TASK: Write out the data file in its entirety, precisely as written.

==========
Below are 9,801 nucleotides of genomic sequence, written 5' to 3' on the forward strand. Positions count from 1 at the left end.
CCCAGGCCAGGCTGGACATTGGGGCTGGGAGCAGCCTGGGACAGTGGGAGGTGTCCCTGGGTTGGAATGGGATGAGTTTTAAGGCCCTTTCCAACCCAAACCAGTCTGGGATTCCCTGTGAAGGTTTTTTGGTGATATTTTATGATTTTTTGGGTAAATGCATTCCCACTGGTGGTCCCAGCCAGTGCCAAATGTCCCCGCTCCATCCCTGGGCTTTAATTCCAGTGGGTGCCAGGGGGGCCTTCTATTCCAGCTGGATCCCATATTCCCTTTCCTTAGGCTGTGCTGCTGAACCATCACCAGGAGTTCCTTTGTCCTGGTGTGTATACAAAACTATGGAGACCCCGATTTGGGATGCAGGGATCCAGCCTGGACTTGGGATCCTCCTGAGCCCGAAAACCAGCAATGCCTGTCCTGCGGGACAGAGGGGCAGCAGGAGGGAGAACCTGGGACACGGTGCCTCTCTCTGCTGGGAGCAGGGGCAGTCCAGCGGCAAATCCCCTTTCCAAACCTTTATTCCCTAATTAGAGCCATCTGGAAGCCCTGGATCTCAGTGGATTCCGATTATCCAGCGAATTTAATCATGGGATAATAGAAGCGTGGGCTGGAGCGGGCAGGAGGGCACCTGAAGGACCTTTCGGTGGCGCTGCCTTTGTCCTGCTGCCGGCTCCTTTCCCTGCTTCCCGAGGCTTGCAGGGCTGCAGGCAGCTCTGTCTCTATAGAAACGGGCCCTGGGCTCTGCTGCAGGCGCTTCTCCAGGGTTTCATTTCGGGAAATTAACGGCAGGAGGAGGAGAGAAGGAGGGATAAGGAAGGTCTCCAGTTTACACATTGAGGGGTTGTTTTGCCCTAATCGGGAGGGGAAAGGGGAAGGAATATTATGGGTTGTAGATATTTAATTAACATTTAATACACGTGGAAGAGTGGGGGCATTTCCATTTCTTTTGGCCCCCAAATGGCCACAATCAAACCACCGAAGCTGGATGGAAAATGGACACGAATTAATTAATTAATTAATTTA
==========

Below are 9,801 nucleotides of genomic sequence, written 5' to 3' on the forward strand. Positions count from 1 at the left end.
CCCAGGCCAGGCTGGACATTGGGGCTGGGAGCAGCCTGGGACAGTGGGAGGTGTCCCTGGGTTGGAATGGGATGAGTTTTAAGGCCCTTTCCAACCCAAACCAGTCTGGGATTCCCTGTGAAGGTTTTTTGGTGATATTTTATGATTTTTTGGGTAAATGCATTCCCACTGGTGGTCCCAGCCAGTGCCAAATGTCCCCGCTCCATCCCTGGGCTTTAATTCCAGTGGGTGCCAGGGGGGCCTTCTATTCCAGCTGGATCCCATATTCCCTTTCCTTAGGCTGTGCTGCTGAACCATCACCAGGAGTTCCTTTGTCCTGGTGTGTATACAAAACTATGGAGACCCCGATTTGGGATGCAGGGATCCAGCCTGGACTTGGGATCCTCCTGAGCCCGAAAACCAGCAATGCCTGTCCTGCGGGACAGAGGGGCAGCAGGAGGGAGAACCTGGGACACGGTGCCTCTCTCTGCTGGGAGCAGGGGCAGTCCAGCGGCAAATCCCCTTTCCAAACCTTTATTCCCTAATTAGAGCCATCTGGAAGCCCTGGATCTCAGTGGATTCCGATTATCCAGCGAATTTAATCATGGGATAATAGAAGCGTGGGCTGGAGCGGGCAGGAGGGCACCTGAAGGACCTTTCGGTGGCGCTGCCTTTGTCCTGCTGCCGGCTCCTTTCCCTGCTTCCCGAGGCTTGCAGGGCTGCAGGCAGCTCTGTCTCTATAGAAACGGGCCCTGGGCTCTGCTGCAGGCGCTTCTCCAGGGTTTCATTTCGGGAAATTAACGGCAGGAGGAGGAGAGAAGGAGGGATAAGGAAGGTCTCCAGTTTACACATTGAGGGGTTGTTTTGCCCTAATCGGGAGGGGAAAGGGGAAGGAATATTATGGGTTGTAGATATTTAATTAACATTTAATACACGTGGAAGAGTGGGGGCATTTCCATTTCTTTTGGCCCCCAAATGGCCACAATCAAACCACCGAAGCTGGATGGAAAATGGACACGAATTAATTAATTAATTAATTTA